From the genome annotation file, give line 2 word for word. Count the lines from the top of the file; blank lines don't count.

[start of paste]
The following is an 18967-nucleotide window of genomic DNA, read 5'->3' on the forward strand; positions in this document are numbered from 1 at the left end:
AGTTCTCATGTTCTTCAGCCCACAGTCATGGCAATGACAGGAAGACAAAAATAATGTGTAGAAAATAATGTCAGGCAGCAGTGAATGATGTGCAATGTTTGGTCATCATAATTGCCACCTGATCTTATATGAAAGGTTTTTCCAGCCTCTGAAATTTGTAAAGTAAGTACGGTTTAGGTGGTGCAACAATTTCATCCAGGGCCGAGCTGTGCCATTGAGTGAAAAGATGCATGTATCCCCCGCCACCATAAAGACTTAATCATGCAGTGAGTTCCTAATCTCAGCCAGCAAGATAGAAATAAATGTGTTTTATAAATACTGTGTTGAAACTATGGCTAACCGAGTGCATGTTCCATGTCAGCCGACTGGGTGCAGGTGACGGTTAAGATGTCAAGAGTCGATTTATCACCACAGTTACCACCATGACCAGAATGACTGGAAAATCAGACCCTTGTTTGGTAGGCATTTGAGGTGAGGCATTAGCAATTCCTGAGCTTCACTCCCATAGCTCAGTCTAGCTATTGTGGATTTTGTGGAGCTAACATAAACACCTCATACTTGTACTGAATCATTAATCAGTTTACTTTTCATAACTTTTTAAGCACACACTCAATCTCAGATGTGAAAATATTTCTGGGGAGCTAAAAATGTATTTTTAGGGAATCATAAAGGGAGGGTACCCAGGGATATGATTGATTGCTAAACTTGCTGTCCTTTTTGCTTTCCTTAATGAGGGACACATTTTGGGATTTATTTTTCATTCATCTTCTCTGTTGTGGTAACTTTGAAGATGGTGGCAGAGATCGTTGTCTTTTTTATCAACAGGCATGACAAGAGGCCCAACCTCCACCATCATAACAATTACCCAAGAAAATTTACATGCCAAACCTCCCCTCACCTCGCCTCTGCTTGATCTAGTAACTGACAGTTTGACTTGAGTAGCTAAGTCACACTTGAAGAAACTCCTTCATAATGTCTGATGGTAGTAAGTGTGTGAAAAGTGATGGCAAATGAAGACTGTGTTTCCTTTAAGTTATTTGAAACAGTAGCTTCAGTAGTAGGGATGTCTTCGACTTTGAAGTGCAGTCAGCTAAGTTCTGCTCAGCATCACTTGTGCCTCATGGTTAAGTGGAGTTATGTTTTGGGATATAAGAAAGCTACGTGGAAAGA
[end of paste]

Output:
AGTTCTCATGTTCTTCAGCCCACAGTCATGGCAATGACAGGAAGACAAAAATAATGTGTAGAAAATAATGTCAGGCAGCAGTGAATGATGTGCAATGTTTGGTCATCATAATTGCCACCTGATCTTATATGAAAGGTTTTTCCAGCCTCTGAAATTTGTAAAGTAAGTACGGTTTAGGTGGTGCAACAATTTCATCCAGGGCCGAGCTGTGCCATTGAGTGAAAAGATGCATGTATCCCCCGCCACCATAAAGACTTAATCATGCAGTGAGTTCCTAATCTCAGCCAGCAAGATAGAAATAAATGTGTTTTATAAATACTGTGTTGAAACTATGGCTAACCGAGTGCATGTTCCATGTCAGCCGACTGGGTGCAGGTGACGGTTAAGATGTCAAGAGTCGATTTATCACCACAGTTACCACCATGACCAGAATGACTGGAAAATCAGACCCTTGTTTGGTAGGCATTTGAGGTGAGGCATTAGCAATTCCTGAGCTTCACTCCCATAGCTCAGTCTAGCTATTGTGGATTTTGTGGAGCTAACATAAACACCTCATACTTGTACTGAATCATTAATCAGTTTACTTTTCATAACTTTTTAAGCACACACTCAATCTCAGATGTGAAAATATTTCTGGGGAGCTAAAAATGTATTTTTAGGGAATCATAAAGGGAGGGTACCCAGGGATATGATTGATTGCTAAACTTGCTGTCCTTTTTGCTTTCCTTAATGAGGGACACATTTTGGGATTTATTTTTCATTCATCTTCTCTGTTGTGGTAACTTTGAAGATGGTGGCAGAGATCGTTGTCTTTTTTATCAACAGGCATGACAAGAGGCCCAACCTCCACCATCATAACAATTACCCAAGAAAATTTACATGCCAAACCTCCCCTCACCTCGCCTCTGCTTGATCTAGTAACTGACAGTTTGACTTGAGTAGCTAAGTCACACTTGAAGAAACTCCTTCATAATGTCTGATGGTAGTAAGTGTGTGAAAAGTGATGGCAAATGAAGACTGTGTTTCCTTTAAGTTATTTGAAACAGTAGCTTCAGTAGTAGGGATGTCTTCGACTTTGAAGTGCAGTCAGCTAAGTTCTGCTCAGCATCACTTGTGCCTCATGGTTAAGTGGAGTTATGTTTTGGGATATAAGAAAGCTACGTGGAAAGA